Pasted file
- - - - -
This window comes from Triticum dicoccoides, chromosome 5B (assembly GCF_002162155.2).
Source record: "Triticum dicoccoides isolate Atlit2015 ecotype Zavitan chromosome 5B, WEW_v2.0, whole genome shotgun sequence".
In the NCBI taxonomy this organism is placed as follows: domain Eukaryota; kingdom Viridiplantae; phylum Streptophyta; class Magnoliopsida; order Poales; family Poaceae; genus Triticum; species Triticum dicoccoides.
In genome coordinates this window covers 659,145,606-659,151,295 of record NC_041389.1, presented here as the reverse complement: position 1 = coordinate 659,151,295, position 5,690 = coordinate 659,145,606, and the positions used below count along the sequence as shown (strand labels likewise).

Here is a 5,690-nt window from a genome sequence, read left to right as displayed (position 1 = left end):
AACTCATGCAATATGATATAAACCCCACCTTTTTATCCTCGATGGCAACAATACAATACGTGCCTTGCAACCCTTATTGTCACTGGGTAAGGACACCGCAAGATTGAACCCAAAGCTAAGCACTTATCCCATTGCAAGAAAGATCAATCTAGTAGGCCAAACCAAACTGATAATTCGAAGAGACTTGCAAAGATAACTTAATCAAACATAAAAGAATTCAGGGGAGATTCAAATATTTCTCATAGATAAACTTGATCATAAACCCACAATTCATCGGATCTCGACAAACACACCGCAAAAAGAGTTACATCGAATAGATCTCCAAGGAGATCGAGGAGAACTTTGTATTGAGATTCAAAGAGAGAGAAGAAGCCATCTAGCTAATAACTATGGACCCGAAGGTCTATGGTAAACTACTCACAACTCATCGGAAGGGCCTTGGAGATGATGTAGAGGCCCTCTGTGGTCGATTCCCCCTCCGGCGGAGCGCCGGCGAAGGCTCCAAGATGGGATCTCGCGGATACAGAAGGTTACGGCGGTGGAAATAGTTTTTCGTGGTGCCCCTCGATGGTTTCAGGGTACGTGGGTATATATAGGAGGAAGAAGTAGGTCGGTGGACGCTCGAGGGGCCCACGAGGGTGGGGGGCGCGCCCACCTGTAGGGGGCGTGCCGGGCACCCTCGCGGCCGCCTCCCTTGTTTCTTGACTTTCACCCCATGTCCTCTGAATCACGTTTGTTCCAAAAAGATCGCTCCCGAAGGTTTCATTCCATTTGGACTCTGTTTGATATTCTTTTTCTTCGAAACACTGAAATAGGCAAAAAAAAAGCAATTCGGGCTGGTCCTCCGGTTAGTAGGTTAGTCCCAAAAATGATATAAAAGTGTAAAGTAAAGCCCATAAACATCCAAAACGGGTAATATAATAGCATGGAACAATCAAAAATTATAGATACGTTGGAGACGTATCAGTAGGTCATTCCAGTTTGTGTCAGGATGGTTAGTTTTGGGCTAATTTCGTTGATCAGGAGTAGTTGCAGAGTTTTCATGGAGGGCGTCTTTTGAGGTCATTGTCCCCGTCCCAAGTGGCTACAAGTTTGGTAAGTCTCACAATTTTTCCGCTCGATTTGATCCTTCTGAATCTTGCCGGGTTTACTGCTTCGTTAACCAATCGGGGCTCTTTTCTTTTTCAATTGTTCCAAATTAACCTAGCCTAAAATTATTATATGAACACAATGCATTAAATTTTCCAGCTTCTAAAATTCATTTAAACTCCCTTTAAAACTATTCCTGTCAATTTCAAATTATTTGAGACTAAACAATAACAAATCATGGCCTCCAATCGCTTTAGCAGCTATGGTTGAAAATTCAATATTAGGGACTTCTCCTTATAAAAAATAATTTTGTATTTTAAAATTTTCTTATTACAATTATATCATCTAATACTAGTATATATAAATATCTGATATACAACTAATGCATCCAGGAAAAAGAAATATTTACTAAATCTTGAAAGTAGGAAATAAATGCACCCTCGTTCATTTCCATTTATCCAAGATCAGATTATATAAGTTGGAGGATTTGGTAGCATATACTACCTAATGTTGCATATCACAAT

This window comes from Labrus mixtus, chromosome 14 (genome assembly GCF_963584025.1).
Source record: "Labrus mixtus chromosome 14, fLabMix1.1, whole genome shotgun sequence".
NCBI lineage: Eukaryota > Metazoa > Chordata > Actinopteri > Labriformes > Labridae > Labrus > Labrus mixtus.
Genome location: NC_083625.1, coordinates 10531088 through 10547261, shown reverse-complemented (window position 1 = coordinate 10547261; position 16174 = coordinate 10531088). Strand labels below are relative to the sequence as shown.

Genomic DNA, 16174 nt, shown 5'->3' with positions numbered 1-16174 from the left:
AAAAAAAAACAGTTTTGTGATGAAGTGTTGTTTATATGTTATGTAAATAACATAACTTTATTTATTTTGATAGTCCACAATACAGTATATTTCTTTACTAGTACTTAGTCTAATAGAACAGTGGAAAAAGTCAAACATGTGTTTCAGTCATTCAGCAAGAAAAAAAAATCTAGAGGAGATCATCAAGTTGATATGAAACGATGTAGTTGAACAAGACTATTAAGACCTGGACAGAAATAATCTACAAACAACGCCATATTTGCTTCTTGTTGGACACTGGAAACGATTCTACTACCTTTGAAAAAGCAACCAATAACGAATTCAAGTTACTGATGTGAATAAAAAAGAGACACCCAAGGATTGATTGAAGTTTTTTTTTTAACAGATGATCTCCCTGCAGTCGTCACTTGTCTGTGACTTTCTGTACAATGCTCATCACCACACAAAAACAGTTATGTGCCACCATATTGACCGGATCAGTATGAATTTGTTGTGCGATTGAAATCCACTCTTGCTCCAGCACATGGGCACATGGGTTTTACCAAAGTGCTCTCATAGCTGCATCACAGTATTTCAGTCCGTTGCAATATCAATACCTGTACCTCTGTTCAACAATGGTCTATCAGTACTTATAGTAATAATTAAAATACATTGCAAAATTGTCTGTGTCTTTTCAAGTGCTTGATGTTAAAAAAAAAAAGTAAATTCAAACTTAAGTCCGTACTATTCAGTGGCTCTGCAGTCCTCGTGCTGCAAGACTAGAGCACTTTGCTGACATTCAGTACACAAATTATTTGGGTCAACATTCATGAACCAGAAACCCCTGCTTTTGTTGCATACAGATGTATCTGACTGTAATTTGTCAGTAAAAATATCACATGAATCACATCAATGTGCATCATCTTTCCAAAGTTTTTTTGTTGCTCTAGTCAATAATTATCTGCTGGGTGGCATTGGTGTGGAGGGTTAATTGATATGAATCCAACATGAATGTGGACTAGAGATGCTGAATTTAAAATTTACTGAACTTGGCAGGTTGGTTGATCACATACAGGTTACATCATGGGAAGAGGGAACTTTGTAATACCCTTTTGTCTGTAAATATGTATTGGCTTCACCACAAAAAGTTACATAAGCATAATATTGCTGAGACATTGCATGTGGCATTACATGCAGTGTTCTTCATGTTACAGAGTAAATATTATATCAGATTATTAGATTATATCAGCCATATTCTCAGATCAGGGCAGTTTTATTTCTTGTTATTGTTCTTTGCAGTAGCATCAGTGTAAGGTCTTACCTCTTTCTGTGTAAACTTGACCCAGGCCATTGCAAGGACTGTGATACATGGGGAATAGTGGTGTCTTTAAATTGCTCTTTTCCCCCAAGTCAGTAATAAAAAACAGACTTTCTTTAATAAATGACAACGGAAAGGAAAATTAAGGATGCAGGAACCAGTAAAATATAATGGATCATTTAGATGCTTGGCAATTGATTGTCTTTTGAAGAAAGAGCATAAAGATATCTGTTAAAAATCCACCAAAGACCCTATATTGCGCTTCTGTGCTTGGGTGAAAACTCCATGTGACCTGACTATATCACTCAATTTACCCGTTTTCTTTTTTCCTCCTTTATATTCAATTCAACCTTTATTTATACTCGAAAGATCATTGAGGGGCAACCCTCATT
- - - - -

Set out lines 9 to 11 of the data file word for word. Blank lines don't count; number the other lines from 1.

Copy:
NCBI lineage: Eukaryota > Metazoa > Chordata > Actinopteri > Labriformes > Labridae > Labrus > Labrus mixtus.
Genome location: NC_083625.1, coordinates 10531088 through 10547261, shown reverse-complemented (window position 1 = coordinate 10547261; position 16174 = coordinate 10531088). Strand labels below are relative to the sequence as shown.

Genomic DNA, 16174 nt, shown 5'->3' with positions numbered 1-16174 from the left: